Article first published in the Digitalist September 19
Gone are the days when consumers turned to the Yellow Pages to look up the number for a local repairman, or asked a neighbor to recommend a home repair product. Now, consumers are Googling YouTube videos to fix a leaky pipe or running toilet. They’re pursuing DIY blogs and Pinterest pages to plan home renovations. And they’re taking to Yelp and other review sites to voice their displeasure over product or service problems.
Most consumers – 88% – trust online reviews as much as personal recommendations, reports BrightLocal. Great online reviews can turn your new product into an overnight success. Conversely, bad reviews not only sink your product’s sales, but can also undermine your brand’s integrity and reputation. In a virtual sea of tweets, pins, likes, favorites, shares, and comments, how can a business keep pace with what’s being said about it and its products?
The solution: social listening and social engagement. Companies must take advantage of social networks and online review sites in B2B and B2C to create a new world of selling opportunities and product improvements. This includes sensing demand, generating leads, engaging consumers throughout the sales cycle, and prompting responding to customer dissatisfaction/product concerns.
Leaders in the building products industry must learn to better integrate social media, quality management, traceability, and targeted marketing to increase customer satisfaction, shrink the sales funnel, and reduce warrantee costs.
From online commentary to offline action: a social engagement case study
In the first step, end-consumers connect via mobile and social. A variety of valuable data is left behind on the web, ready to be analyzed and turned into action. This data ranges from users’ product review ratings on a website to consumers tweeting about their preference for one product feature over another.
Next, the building products company screens the social networks and consumer rating of its products. Structured and unstructured data are considered, and data from other sources supplement the data pool. Big Data analysis reveals three major areas that seem to be dominant on the Web: a quality issue, missing product features, and happy customers.
The data about the quality issue is sent over to the engineering and quality management department for further investigation of the issue. As a result, an engineering change request with high priority is issued. The user manual is updated to more explicitly tell the end consumer about the correct usage of the product. This new manual is published via various channels.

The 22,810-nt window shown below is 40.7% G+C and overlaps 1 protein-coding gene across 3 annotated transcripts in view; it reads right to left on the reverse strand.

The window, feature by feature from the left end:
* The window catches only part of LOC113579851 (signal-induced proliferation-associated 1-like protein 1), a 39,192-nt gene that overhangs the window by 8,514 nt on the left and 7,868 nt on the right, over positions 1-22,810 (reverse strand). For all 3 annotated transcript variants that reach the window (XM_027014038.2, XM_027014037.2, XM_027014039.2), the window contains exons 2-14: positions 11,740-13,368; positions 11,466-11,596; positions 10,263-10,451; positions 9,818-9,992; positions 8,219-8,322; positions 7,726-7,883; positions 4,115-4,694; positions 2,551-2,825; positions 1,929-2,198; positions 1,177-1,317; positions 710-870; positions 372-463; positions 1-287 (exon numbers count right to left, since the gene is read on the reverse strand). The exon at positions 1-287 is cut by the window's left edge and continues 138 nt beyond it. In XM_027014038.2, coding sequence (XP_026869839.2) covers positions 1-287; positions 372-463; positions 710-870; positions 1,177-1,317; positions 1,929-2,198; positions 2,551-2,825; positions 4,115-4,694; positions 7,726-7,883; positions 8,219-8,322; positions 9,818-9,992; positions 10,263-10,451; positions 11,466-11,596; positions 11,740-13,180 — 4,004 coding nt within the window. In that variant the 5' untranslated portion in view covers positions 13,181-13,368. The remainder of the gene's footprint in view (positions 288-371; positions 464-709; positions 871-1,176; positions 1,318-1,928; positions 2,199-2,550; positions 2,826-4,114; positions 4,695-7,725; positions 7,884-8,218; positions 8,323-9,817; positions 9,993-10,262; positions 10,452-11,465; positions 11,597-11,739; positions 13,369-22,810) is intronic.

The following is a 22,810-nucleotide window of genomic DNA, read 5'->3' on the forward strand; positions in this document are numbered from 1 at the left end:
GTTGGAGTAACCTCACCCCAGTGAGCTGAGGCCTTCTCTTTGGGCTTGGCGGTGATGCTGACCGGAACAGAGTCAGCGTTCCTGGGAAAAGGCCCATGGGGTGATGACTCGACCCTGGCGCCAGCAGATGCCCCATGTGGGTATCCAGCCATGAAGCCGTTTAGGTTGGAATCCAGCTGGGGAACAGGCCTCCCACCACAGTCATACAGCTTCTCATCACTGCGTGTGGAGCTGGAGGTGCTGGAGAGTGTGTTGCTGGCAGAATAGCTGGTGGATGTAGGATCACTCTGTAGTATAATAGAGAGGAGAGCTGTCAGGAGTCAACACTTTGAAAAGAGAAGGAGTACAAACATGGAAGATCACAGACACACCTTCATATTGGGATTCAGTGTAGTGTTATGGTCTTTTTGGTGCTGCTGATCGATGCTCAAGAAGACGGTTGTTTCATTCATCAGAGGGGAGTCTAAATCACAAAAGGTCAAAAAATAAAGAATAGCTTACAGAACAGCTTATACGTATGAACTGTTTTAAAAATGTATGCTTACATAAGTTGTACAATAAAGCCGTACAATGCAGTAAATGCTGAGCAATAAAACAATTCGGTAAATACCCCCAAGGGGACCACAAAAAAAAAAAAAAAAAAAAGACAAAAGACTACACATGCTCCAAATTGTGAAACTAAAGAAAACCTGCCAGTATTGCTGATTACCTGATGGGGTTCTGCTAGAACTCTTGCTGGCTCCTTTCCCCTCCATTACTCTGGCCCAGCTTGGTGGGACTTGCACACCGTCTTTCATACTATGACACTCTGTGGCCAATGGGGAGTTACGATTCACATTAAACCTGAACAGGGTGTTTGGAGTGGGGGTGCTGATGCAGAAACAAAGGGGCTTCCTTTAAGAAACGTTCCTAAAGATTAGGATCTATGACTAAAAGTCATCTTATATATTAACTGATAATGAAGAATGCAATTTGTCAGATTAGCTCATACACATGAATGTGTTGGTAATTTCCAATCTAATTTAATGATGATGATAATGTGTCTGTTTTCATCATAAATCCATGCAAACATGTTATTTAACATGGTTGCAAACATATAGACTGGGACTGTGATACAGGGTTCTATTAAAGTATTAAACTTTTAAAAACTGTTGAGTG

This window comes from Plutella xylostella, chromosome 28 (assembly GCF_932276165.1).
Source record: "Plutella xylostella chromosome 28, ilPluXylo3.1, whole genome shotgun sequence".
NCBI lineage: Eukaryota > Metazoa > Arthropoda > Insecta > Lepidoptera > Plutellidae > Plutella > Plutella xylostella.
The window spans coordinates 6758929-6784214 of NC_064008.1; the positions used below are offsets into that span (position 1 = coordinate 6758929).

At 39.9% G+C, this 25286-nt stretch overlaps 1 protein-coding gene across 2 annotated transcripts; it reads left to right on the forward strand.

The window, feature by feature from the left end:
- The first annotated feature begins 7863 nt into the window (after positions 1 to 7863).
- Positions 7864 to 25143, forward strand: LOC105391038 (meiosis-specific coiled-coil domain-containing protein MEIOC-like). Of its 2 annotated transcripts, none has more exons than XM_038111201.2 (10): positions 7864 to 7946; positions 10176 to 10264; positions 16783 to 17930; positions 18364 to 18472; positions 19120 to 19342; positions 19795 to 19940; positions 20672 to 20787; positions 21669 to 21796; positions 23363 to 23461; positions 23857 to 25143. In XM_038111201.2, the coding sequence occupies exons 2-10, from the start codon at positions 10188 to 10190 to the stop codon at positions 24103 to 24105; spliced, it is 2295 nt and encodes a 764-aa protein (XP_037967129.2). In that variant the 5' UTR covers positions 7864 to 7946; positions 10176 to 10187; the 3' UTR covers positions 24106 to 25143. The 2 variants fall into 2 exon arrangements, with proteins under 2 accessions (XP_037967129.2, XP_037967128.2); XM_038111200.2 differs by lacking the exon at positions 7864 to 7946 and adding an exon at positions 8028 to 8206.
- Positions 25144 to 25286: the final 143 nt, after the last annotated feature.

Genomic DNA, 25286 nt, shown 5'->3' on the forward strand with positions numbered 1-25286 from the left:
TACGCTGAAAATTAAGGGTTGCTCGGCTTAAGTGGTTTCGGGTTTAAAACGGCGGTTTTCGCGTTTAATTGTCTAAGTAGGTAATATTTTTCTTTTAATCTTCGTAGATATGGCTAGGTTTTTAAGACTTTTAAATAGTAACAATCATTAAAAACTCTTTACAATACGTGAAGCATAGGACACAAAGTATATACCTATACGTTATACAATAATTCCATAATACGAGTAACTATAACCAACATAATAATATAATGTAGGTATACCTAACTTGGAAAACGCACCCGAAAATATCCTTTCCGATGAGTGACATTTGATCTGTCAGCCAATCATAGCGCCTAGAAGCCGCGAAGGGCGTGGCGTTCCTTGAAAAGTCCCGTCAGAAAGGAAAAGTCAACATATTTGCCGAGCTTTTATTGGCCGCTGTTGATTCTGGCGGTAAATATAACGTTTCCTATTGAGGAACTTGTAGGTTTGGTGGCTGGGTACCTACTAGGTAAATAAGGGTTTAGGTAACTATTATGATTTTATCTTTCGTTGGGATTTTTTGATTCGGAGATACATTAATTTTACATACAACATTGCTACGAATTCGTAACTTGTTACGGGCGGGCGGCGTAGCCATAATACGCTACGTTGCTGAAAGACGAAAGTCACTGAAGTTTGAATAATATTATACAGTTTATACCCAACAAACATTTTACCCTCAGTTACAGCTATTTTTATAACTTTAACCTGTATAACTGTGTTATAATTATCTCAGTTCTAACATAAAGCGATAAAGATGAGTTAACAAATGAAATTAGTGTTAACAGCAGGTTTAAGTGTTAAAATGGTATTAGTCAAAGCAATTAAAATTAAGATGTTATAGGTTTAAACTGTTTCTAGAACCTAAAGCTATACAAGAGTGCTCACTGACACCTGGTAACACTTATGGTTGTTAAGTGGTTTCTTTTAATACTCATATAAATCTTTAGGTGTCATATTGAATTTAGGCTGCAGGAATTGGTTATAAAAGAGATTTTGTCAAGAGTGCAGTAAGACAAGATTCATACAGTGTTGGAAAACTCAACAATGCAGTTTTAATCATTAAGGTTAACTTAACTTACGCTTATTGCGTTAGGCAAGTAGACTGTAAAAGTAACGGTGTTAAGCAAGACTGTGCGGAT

The marketing and sales department looks into requested product features and the significant number of happy customers.
Social engagement in the real world: 3 examples
Social engagement starts with identifying and engaging prospective customers early in the sales cycle. This allows your business to frame the buying process in your favor. For example, Mohawk Industries, Inc. is using social listening to identify prospective customers on Twitter, engage these customers with tweets, and then close transactions–all without leaving the Twittersphere. Lowe’s has a Pinterest “Build It!” board dedicated to DIY product ideas. Pins include links back to Lowe’s website so consumers can instantly purchase necessary project supplies.
Social engagement also means partnering with virtual influencers to amplify marketing messages. Kohler, for example, partnered with popular “Mommy Blogger” Elle Walker to create a video called How to Potty Train Your Kid in 5 Seconds. The video, featuring Kohler’s touchless toilet technology, became an overnight viral sensation, amassing more than 7 million views. James Sandora, Kohler’s director of global digital strategy and management, told AdAge that the video has generated “significantly more engagement than any other content we’ve created.” Purchase intent registered via social media shot up, says Sandora, who indicated the video’s success was driving a whole new social media listening and engagement strategy for the ceramics manufacturer.
Start the digital journey
Your business cannot be everywhere at once. So how will you know when a customer tweets about wanting to buy your product, or worse, tweets a complaint about a recent purchase? Failing to immediately respond means missed sales opportunities and unhappy customers. And even if you did know when a customer tweeted about a product problem, how could you get this information to your products team in a timely manner to address the issue with future models? Social tech solutions can help.